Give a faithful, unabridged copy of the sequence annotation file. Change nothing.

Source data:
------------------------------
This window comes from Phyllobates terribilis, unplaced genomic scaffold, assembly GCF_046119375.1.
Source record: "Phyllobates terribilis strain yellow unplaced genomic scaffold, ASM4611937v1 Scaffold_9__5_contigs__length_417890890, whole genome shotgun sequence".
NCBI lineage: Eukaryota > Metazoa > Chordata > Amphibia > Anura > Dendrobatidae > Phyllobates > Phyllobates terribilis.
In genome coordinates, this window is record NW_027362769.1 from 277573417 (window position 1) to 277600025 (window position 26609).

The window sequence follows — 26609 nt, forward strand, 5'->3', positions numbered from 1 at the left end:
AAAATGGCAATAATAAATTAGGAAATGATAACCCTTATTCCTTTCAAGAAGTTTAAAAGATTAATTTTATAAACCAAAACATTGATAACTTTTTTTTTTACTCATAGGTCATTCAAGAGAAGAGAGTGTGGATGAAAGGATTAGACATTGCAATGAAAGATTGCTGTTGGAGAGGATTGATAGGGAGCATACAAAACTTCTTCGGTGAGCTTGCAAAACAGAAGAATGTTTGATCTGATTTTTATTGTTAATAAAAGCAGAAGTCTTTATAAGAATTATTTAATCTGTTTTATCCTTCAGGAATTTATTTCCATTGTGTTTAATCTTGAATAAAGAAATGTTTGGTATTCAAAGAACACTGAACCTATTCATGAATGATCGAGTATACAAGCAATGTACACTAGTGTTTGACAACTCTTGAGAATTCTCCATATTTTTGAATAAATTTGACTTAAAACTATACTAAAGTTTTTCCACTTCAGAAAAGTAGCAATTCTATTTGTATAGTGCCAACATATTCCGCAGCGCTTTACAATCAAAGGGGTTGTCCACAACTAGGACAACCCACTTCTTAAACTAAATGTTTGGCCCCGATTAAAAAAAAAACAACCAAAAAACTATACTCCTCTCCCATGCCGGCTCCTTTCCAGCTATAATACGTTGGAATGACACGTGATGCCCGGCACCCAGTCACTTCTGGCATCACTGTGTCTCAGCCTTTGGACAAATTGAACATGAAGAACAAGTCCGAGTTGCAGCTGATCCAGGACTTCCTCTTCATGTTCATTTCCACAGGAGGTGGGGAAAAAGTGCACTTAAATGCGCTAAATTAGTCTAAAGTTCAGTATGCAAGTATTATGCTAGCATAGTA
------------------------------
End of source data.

This window comes from Phyllobates terribilis, unplaced genomic scaffold, assembly GCF_046119375.1.
Source record: "Phyllobates terribilis strain yellow unplaced genomic scaffold, ASM4611937v1 Scaffold_9__5_contigs__length_417890890, whole genome shotgun sequence".
NCBI lineage: Eukaryota > Metazoa > Chordata > Amphibia > Anura > Dendrobatidae > Phyllobates > Phyllobates terribilis.
In genome coordinates, this window is record NW_027362769.1 from 277573417 (window position 1) to 277600025 (window position 26609).

The window sequence follows — 26609 nt, forward strand, 5'->3', positions numbered from 1 at the left end:
AAAATGGCAATAATAAATTAGGAAATGATAACCCTTATTCCTTTCAAGAAGTTTAAAAGATTAATTTTATAAACCAAAACATTGATAACTTTTTTTTTTACTCATAGGTCATTCAAGAGAAGAGAGTGTGGATGAAAGGATTAGACATTGCAATGAAAGATTGCTGTTGGAGAGGATTGATAGGGAGCATACAAAACTTCTTCGGTGAGCTTGCAAAACAGAAGAATGTTTGATCTGATTTTTATTGTTAATAAAAGCAGAAGTCTTTATAAGAATTATTTAATCTGTTTTATCCTTCAGGAATTTATTTCCATTGTGTTTAATCTTGAATAAAGAAATGTTTGGTATTCAAAGAACACTGAACCTATTCATGAATGATCGAGTATACAAGCAATGTACACTAGTGTTTGACAACTCTTGAGAATTCTCCATATTTTTGAATAAATTTGACTTAAAACTATACTAAAGTTTTTCCACTTCAGAAAAGTAGCAATTCTATTTGTATAGTGCCAACATATTCCGCAGCGCTTTACAATCAAAGGGGTTGTCCACAACTAGGACAACCCACTTCTTAAACTAAATGTTTGGCCCCGATTAAAAAAAAAACAACCAAAAAACTATACTCCTCTCCCATGCCGGCTCCTTTCCAGCTATAATACGTTGGAATGACACGTGATGCCCGGCACCCAGTCACTTCTGGCATCACTGTGTCTCAGCCTTTGGACAAATTGAACATGAAGAACAAGTCCGAGTTGCAGCTGATCCAGGACTTCCTCTTCATGTTCATTTCCACAGGAGGTGGGGAAAAAGTGCACTTAAATGCGCTAAATTAGTCTAAAGTTCAGTATGCAAGTATTATGCTAGCATAGTA